I recently flew over the snow-covered mid-west to Moorhead, Minnesota, across the Red River from Fargo, North Dakota, to celebrate my daughter Elaine’s birthday. (Yes, she is a Valentine!) My son-in-law Steve, who is a lawyer in Moorhead, asked me if I would be willing to play the role of a witness in a semi-final round of the National Trial Competition, which is sponsored by the National Trial Lawyers and the Texas Young Lawyers Association to help law students develop trial advocacy skills. Teams of students from law schools across the country prepare to argue for the plaintiff or defendant in a colorful and complex case prepared by the Texas group. Local judges preside at these mock trials to identify students who have honed the best practices in litigation at this point in their young careers. This old ethicist, who never got to serve on a jury, couldn’t refuse the bait. We went over to the Cass County Courthouse in Fargo to be sorted into courtrooms for the two-hour trials.
The case arose from the electrocution death of a grain sampler at a grain elevator in “Armadillo, Texas,” whose brass grain sampling pole hit a power line over the tracks where the grain cars were being loaded. I was given 66 pages of depositions, exhibits, and related materials to study in order to play an expert witness whose testimony sought to exonerate the grain elevator company.
All four lawyers, representing plaintiff and defendant, were women, yet another testimony to the preponderance of women in most law school student bodies. I was struck by their professional manner, their poise, their preparation, and their knowledge of courtroom protocol and etiquette. Competition rules forbade me from knowing anything about their school or background. The other role players were in their twenties. I was the sole representative of the age cohort depicted in the case. The courtroom was small, stuffy, and hot, a strange contrast with the below-zero temperatures outside, leading me to shed several layers of outerware (one of which had to be retrieved by Steve later!). When I finally took the stand, I tried to remember my “facts” and provide a convincing cover of expertise for a world of agriculture and engineering far from my everyday world.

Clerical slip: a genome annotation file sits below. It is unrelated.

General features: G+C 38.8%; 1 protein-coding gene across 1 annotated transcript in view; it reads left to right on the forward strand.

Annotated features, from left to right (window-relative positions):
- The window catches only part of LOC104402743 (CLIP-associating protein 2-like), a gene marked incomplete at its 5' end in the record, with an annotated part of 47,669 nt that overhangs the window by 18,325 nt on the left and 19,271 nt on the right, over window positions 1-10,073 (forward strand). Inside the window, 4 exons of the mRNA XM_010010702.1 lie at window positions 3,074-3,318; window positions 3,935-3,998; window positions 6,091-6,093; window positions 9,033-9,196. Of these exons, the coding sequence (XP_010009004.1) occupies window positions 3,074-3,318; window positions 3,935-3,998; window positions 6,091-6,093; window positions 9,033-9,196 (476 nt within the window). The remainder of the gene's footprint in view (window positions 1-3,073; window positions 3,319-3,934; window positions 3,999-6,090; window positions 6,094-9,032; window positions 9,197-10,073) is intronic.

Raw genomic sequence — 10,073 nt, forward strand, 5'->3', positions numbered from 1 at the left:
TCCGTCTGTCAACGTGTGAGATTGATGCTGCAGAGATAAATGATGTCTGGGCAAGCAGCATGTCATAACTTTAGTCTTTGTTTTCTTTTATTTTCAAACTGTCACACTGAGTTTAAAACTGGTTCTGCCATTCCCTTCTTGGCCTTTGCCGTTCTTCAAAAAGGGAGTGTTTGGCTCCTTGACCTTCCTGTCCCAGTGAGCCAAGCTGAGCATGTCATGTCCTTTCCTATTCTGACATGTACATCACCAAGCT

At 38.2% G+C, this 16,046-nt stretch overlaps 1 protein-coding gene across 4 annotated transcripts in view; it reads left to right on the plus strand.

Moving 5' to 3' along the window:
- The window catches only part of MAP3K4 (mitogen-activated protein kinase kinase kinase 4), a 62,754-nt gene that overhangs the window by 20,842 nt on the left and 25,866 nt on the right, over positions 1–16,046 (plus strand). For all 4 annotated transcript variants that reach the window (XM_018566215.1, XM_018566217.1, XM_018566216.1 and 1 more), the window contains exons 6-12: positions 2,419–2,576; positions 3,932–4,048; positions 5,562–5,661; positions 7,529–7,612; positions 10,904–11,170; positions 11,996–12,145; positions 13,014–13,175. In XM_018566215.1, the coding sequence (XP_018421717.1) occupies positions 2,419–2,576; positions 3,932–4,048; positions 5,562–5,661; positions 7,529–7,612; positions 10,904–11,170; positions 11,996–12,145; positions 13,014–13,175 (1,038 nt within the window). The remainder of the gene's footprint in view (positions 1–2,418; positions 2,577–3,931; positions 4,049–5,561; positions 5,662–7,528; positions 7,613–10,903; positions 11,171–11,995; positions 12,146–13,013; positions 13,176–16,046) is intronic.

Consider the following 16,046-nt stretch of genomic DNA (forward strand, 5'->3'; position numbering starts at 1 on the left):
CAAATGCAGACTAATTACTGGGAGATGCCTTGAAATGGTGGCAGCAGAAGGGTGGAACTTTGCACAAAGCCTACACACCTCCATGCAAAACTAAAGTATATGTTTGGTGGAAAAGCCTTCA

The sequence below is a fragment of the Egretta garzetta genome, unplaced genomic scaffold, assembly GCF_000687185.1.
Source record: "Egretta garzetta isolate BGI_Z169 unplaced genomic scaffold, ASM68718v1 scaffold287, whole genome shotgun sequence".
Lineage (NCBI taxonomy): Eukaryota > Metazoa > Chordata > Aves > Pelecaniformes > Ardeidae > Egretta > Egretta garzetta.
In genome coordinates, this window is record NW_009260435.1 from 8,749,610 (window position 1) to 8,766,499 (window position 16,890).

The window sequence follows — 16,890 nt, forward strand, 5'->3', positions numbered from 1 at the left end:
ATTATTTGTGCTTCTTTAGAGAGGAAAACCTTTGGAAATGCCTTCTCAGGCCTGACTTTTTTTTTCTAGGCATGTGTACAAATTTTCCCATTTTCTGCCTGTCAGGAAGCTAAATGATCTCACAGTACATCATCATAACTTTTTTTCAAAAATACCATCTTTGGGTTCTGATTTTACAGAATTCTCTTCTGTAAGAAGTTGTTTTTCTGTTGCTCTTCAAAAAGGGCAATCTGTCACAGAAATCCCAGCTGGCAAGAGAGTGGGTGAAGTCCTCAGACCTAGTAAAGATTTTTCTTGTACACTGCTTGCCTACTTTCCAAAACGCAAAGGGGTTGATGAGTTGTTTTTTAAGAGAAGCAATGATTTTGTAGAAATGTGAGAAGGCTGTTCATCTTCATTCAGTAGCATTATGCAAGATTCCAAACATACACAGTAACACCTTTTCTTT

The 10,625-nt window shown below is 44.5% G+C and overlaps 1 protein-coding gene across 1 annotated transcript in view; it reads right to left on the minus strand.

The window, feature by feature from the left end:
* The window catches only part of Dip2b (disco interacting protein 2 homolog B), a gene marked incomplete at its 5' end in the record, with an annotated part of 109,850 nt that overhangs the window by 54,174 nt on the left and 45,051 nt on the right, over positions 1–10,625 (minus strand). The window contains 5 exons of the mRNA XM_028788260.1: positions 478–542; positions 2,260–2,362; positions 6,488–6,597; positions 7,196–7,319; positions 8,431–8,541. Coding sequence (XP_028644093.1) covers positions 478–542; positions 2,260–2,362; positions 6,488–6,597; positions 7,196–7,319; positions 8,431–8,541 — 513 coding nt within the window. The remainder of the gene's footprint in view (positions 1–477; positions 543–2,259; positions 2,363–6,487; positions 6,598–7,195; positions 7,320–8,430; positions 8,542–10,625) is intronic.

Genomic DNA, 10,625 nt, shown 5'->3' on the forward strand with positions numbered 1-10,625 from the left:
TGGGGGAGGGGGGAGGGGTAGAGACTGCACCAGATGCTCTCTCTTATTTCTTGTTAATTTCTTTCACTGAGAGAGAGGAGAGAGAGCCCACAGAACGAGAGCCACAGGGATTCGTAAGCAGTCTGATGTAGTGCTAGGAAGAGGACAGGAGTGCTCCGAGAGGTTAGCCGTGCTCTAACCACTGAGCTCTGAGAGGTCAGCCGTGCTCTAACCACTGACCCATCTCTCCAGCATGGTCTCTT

The case was, of course, a fabrication, complete with occasional irony and humor from its Texas authors. But the importance of the occasion was evident in the seriousness with which everyone took it. I felt like I was a real witness in a real cross-examination. They said I did very well, but I know my mouth was dry and I am sure my blood pressure was higher than normal! In fact, it was a drama within a drama, a play within the rituals of law that anchor and facilitate our efforts to find justice in a world of tragic ambiguity and ceaseless deception. Without its dramatic structure the courtroom and the law is reduced to the mere power tactics of the rich and powerful. Indeed, the play’s the thing!
The point in the Trial Competition was not to reach a verdict on the case but to evaluate the students’ performance, so I left after my testimony in order to cross back over the Red River into Moorhead, where we went to the spacious High School auditorium to make sets for The Little Mermaid, in which my granddaughter Hazel was to be a “sea lagoon creature.” Somehow, the technical director must have sensed I was a woodworker, for I was soon shunted into the workshop backstage to make wooden ornaments for thrones and panels on a bandsaw and scroll saw whose blades were far past their “replace by” dates. Students from ages 12 to 16 scurried about nailing, fastening, painting, and hammering, some in anticipation of their dramatic roles, others, with parents in tow, joining in for the fun.
As I cut and fastened, I began to realize that while I was far from the formal drama of the courtrooms across the river, I was still in a play. The play of fantasy was mirroring the play of justice across the river. In spite of the contrast I was still fashioning the framework of a dramatic script for entering into adult life, if not into its full public experience. Indeed, without these dramatic forms, whether of courtroom and theater, classroom and hospital, we could not engage “real life” at all. For the children it was a drama that might enable them to begin to enter the roles of powerful adults, whether mythical or fantastic. For the courtroom, it was a drama that might enable us to pass from a world of chaotic arbitrariness to one of justice and order. I came away grateful for both and marveling that I could have experienced them in one afternoon.